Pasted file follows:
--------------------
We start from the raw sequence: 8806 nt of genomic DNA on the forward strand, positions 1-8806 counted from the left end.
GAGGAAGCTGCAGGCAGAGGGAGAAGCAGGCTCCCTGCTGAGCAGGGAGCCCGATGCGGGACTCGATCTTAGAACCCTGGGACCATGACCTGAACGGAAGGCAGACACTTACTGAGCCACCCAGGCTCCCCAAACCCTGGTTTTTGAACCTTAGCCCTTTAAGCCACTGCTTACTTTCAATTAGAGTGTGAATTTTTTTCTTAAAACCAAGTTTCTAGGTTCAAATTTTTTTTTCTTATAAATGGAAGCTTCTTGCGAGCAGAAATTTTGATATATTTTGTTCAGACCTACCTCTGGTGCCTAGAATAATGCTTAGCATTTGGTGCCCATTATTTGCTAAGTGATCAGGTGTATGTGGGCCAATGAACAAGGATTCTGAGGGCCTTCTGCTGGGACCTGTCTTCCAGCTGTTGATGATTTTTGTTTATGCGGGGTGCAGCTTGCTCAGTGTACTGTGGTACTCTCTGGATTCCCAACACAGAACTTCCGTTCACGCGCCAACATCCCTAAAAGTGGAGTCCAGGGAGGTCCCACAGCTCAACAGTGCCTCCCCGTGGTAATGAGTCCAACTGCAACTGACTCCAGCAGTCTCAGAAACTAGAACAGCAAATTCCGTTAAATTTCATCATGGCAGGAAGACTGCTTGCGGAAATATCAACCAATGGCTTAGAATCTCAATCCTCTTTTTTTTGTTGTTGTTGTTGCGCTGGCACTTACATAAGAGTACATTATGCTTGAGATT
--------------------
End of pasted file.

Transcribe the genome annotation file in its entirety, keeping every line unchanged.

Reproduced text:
We start from the raw sequence: 8806 nt of genomic DNA on the forward strand, positions 1-8806 counted from the left end.
GAGGAAGCTGCAGGCAGAGGGAGAAGCAGGCTCCCTGCTGAGCAGGGAGCCCGATGCGGGACTCGATCTTAGAACCCTGGGACCATGACCTGAACGGAAGGCAGACACTTACTGAGCCACCCAGGCTCCCCAAACCCTGGTTTTTGAACCTTAGCCCTTTAAGCCACTGCTTACTTTCAATTAGAGTGTGAATTTTTTTCTTAAAACCAAGTTTCTAGGTTCAAATTTTTTTTTCTTATAAATGGAAGCTTCTTGCGAGCAGAAATTTTGATATATTTTGTTCAGACCTACCTCTGGTGCCTAGAATAATGCTTAGCATTTGGTGCCCATTATTTGCTAAGTGATCAGGTGTATGTGGGCCAATGAACAAGGATTCTGAGGGCCTTCTGCTGGGACCTGTCTTCCAGCTGTTGATGATTTTTGTTTATGCGGGGTGCAGCTTGCTCAGTGTACTGTGGTACTCTCTGGATTCCCAACACAGAACTTCCGTTCACGCGCCAACATCCCTAAAAGTGGAGTCCAGGGAGGTCCCACAGCTCAACAGTGCCTCCCCGTGGTAATGAGTCCAACTGCAACTGACTCCAGCAGTCTCAGAAACTAGAACAGCAAATTCCGTTAAATTTCATCATGGCAGGAAGACTGCTTGCGGAAATATCAACCAATGGCTTAGAATCTCAATCCTCTTTTTTTTGTTGTTGTTGTTGCGCTGGCACTTACATAAGAGTACATTATGCTTGAGATT